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Automated analysis of microplastics based on vibrational spectroscopy: are we measuring the same metrics?


The traditional manual analysis of microplastics has been criticized for its labor-intensive, inaccurate identification of small microplastics, and the lack of uniformity. There are already three automated analysis strategies for microplastics based on vibrational spectroscopy: laser direct infrared (LDIR)–based particle analysis, Raman-based particle analysis, and focal plane array-Fourier transform infrared (FPA-FTIR) imaging. We compared their performances in terms of quantification, detection limit, size measurement, and material identification accuracy and speed by analyzing the same standard and environmental samples. LDIR-based particle analysis provides the fastest analysis speed, but potentially questionable material identification and quantification results. The number of particles smaller than 60 μm recognized by LDIR-based particle analysis is much less than that recognized by Raman-based particle analysis. Misidentification could occur due to the narrow tuning range from 1800 to 975 cm−1 and dispersive artifact distortion of infrared spectra collected in reflection mode. Raman-based particle analysis has a submicrometer detection limit but should be cautiously used in the automated analysis of microplastics in environmental samples because of the strong fluorescence interference. FPA-FTIR imaging provides relatively reliable quantification and material identification for microplastics in environmental samples greater than 20 μm but might provide an imprecise description of the particle shapes. Optical photothermal infrared (O-PTIR) spectroscopy can detect submicron-sized environmental microplastics (0.5–5 μm) intermingled with a substantial amount of biological matrix; the resulting spectra are searchable in infrared databases without the influence of fluorescence interference, but the process would need to be fully automated.

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Data availability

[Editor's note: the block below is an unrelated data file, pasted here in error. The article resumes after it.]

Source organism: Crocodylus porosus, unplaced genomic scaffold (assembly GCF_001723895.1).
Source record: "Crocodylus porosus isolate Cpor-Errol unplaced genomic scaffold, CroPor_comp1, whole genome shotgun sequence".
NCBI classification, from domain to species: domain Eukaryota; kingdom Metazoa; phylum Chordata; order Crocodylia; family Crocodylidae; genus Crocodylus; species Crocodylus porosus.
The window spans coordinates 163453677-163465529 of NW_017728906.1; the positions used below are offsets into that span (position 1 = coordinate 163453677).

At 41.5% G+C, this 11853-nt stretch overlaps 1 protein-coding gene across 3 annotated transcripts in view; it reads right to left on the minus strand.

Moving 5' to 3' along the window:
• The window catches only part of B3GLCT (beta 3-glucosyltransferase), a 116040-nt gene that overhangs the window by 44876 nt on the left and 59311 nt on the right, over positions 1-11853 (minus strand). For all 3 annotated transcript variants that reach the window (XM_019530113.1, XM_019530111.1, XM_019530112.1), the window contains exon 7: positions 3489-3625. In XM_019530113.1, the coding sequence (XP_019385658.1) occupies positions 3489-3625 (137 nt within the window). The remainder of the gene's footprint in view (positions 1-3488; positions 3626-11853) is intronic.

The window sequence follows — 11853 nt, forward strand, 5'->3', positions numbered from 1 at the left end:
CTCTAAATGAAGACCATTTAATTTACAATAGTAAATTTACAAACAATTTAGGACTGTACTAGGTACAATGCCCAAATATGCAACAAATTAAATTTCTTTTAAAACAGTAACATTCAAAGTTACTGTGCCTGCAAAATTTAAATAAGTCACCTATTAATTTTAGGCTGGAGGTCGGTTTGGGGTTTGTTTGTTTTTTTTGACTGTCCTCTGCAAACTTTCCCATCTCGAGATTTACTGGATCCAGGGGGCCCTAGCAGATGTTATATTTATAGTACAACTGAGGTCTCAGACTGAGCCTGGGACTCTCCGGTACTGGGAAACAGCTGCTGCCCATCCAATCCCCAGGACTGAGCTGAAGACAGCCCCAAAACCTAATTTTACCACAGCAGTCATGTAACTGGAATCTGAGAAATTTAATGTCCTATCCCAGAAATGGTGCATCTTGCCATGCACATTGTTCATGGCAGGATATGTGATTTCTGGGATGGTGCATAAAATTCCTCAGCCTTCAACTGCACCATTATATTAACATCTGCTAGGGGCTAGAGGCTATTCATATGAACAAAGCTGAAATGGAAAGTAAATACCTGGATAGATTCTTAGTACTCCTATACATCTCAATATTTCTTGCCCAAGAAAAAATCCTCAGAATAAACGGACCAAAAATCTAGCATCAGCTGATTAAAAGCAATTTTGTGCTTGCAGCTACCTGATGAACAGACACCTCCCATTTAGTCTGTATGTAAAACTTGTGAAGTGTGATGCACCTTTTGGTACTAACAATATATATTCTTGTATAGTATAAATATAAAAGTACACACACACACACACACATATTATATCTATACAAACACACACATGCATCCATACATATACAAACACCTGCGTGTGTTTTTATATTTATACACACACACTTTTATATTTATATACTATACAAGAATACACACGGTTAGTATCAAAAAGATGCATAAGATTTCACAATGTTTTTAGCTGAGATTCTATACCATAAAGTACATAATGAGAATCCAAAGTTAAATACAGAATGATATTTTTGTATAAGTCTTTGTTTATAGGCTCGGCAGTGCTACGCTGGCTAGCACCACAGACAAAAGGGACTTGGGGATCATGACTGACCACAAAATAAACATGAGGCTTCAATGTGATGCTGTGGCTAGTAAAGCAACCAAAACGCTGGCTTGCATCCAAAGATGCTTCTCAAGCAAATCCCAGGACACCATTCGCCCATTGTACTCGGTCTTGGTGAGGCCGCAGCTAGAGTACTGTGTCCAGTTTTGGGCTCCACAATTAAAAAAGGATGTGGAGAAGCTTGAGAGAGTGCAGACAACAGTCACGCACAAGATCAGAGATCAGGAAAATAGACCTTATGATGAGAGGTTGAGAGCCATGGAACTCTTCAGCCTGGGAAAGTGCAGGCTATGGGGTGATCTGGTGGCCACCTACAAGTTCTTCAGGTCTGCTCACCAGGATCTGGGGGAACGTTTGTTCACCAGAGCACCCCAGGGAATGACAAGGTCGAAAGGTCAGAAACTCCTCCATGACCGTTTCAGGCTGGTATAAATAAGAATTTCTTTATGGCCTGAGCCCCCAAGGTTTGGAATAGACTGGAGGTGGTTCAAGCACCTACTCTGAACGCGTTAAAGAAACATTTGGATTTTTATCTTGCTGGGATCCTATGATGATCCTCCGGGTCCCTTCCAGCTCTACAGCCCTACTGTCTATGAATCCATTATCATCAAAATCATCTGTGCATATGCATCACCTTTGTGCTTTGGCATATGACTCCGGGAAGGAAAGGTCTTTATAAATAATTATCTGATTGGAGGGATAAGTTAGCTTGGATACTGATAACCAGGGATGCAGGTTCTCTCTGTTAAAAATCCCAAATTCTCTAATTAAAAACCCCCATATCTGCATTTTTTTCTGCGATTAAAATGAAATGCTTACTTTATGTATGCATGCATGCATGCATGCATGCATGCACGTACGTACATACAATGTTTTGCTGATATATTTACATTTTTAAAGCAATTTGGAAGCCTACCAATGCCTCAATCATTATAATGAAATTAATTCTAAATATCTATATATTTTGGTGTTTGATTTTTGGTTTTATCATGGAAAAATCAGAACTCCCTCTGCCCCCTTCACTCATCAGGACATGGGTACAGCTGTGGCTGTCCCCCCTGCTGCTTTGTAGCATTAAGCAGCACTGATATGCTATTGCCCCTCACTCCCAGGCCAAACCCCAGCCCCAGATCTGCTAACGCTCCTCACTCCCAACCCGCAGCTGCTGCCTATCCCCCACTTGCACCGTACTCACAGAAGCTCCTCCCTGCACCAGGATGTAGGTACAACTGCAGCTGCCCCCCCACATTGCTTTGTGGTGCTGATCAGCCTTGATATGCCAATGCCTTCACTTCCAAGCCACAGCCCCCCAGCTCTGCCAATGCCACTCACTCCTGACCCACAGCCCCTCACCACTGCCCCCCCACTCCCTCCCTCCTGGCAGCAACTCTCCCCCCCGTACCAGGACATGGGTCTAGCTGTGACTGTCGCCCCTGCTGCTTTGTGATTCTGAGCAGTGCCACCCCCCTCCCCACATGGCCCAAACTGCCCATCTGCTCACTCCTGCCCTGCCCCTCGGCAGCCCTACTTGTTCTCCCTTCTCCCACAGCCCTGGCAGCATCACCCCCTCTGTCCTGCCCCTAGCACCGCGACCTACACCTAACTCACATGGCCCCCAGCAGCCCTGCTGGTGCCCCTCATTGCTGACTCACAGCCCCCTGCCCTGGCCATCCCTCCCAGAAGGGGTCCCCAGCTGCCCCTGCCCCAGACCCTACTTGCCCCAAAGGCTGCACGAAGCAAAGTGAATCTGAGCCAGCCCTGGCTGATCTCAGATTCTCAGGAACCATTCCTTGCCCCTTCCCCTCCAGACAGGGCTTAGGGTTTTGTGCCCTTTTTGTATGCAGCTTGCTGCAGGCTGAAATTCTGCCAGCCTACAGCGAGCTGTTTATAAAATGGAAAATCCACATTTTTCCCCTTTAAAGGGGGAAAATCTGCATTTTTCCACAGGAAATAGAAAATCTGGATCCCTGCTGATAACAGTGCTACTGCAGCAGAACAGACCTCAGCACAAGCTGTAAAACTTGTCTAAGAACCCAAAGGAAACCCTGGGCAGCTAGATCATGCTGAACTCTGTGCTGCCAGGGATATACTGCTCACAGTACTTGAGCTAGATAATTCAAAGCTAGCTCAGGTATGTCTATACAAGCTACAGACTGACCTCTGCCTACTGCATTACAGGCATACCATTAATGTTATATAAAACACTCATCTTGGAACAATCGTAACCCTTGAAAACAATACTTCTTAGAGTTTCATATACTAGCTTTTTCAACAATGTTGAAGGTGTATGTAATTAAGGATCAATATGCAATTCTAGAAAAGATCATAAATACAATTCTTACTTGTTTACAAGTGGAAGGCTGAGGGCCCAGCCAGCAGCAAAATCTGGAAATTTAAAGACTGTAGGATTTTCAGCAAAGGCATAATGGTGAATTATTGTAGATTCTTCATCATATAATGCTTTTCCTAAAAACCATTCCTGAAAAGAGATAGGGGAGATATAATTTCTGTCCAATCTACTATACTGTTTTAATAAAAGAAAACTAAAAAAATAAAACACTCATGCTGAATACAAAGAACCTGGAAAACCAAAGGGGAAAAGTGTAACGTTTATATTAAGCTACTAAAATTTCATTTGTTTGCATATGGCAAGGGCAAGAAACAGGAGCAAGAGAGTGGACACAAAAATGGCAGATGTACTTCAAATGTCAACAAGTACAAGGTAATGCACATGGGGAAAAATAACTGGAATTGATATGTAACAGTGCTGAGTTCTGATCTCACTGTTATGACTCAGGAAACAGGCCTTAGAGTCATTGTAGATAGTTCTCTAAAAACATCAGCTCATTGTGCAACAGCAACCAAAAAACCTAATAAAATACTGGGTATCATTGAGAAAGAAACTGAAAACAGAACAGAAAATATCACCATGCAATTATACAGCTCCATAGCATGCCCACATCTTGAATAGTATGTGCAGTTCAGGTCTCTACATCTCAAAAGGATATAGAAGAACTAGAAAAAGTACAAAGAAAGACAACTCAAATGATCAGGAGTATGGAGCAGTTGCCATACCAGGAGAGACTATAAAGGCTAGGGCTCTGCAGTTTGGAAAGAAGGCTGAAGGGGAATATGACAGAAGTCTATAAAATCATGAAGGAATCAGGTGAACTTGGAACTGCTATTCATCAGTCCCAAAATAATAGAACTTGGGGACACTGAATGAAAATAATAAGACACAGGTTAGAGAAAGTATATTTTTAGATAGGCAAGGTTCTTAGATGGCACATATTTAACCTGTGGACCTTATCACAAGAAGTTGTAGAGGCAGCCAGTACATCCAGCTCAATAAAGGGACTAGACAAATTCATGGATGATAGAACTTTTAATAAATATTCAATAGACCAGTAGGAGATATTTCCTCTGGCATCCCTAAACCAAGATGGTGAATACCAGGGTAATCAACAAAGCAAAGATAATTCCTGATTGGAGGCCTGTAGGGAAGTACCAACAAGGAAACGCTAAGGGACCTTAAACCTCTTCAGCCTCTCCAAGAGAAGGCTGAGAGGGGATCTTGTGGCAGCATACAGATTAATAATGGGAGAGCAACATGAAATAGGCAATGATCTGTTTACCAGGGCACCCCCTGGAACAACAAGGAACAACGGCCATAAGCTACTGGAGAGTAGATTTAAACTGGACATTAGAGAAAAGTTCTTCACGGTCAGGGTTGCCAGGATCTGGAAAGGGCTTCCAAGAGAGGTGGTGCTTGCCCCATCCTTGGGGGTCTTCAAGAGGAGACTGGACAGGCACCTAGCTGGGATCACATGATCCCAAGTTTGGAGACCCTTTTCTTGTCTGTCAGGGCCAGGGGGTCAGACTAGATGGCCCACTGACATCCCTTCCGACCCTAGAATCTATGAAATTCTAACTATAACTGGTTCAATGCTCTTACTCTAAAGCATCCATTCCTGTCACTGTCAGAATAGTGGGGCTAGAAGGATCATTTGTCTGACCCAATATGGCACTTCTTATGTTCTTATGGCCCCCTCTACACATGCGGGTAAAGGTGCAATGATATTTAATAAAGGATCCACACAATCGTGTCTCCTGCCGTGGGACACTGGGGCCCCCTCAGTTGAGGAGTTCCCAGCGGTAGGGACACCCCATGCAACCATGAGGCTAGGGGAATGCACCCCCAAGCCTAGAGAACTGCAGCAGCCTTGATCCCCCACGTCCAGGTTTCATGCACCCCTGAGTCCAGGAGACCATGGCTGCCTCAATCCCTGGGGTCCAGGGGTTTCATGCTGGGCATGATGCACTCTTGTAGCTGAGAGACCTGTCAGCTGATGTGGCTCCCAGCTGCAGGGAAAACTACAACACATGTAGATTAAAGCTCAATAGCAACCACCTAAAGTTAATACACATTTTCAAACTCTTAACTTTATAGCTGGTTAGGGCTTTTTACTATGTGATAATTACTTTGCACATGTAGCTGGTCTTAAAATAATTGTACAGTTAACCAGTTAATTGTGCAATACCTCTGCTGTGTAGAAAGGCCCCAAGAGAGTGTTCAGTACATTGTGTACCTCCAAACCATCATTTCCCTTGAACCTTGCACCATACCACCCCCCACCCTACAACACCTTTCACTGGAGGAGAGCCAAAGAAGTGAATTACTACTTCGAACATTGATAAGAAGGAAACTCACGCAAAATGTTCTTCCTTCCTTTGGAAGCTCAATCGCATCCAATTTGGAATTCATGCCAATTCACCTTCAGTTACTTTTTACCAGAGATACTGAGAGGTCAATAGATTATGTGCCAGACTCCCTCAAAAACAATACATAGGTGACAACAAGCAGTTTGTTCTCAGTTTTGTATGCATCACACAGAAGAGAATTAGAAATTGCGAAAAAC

The authors declare that all the data supporting the findings of this study are available within the article. Further information and requests for samples and resources should be directed to and will be fulfilled by the Lead Contact, Mingtan Dong (


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We acknowledge Agilent Technologies (China) Co., Ltd.; Bruker (Beijing) Scientific Technology Co., Ltd.; Quantum Design (Beijing) Co., Ltd.; Purency GmbH; Photothermal Spectroscopy Corp.; and WITec (Beijing) Scientific Technology Co., Ltd. for providing technical support. We acknowledge Benedikt Hufnagl, Guiping Chen, Hailong Hu, Jingjing Wang, Lukas Wander, Michael Stibi, Michael Tang, Wanghua Wu, William Zhao, Xi Hu, and Yang Gao for their assistance in this study.


This research was funded by the National Key Research and Development Program (2020YFC1806804).

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Mingtan Dong: conceptualization, methodology, formal analysis, writing—original draft;

Zhenbing She: resources, writing—review and editing;

Xiong Xiong: writing—review and editing;

Guang Ouyang: writing—review and editing;

Zejiao Luo: resources, funding acquisition, writing—review and editing

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Correspondence to Mingtan Dong or Zejiao Luo.

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The authors declare no competing interests.


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Dong, M., She, Z., Xiong, X. et al. Automated analysis of microplastics based on vibrational spectroscopy: are we measuring the same metrics?. Anal Bioanal Chem 414, 3359–3372 (2022).

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